Craig Venter made headlines back in 2001 for sequencing the human genome, then he went on to trying to map the oceans biodiversity, and currently he’s working on a project to create the first synthetic lifeforms – micro-organisms that can produce alternative fuels, and according to this presentation … hes very very close to achieving that!
The talk covers the details of creating brand new chromosones using digital technologies. What makes this so amazing is that this technology has the potential to change the world, it would allow humans to create Synthetic Bacteria that are engineered to perform specific reactions: produce fossil fuels, make medicines, combat global warming1 etc.
In a recent interview with New Scientist Venter described how this technology would hopefully reduce our dependency on fossil fuels2:
Over the next 20 years, synthetic genomics is going to become the standard for making anything. The chemical industry will depend on it. Hopefully, a large part of the energy industry will depend on it. We really need to find an alternative to taking carbon out of the ground, burning it, and putting it into the atmosphere. That is the single biggest contribution I could make.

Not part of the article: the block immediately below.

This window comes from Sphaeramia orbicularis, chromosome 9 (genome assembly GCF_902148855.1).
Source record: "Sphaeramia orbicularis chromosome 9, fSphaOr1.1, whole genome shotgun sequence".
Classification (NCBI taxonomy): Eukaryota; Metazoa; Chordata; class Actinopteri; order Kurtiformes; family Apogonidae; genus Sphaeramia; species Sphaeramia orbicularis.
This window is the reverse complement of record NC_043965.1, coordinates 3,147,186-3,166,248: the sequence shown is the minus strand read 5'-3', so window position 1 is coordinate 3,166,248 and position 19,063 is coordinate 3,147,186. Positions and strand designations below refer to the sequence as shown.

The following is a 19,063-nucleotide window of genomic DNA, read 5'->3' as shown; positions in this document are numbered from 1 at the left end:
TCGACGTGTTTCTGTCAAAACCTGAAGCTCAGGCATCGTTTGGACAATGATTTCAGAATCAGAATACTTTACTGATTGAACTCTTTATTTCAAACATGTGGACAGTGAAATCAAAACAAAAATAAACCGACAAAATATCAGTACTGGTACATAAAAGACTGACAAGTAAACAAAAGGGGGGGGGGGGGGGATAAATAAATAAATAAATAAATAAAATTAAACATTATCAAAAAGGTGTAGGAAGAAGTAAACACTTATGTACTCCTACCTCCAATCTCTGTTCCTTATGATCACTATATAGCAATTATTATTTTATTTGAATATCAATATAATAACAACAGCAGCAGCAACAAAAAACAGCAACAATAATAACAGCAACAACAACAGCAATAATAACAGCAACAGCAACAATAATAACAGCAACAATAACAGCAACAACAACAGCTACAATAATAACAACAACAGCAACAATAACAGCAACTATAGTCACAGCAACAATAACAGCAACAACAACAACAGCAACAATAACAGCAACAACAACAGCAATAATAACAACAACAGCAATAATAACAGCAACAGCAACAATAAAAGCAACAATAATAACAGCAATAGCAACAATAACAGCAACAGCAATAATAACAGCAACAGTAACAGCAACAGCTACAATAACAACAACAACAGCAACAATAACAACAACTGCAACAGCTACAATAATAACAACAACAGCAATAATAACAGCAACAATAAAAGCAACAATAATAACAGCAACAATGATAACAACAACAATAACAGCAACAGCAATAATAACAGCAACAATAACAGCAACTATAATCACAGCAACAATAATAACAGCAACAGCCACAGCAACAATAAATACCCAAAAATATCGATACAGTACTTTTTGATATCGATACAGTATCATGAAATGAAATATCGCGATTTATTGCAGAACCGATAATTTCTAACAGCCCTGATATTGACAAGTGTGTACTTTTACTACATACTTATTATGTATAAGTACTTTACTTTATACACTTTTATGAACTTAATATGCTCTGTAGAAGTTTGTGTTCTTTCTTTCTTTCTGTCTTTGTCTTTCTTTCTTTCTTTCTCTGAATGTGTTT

Not everyone seem’s too happy with this, with accusations that Venter is trying to play God. How much you subscribe to that view depends on one’s own religious perspective. I was encouraged to come across a wonderful critique that addresses this question from a Muslim perspective, which is well worth reading3, the author offers a conclusion of sorts:
I approached Dr Venter after the lecture and asked him whether any religious groups had raised objections about his work (I do wonder what he thought of a hijab-clad woman asking him such a question). He replied in the negative, reminding me that his work did not begin until the project had been subjected to a 1.5 year ethical review. He in turn asked me: â€œWhy? Should there be [any objection]?â€. After hearing the facts, and mulling it over, the only answer that came to my mind was: â€œNoâ€, and upon further reflection, I still stand by my answer – and Allah knows best.
If Venter succeeds the implications specifically for the Pharmaceutical and Chemical Industries as well as the world at large are profound.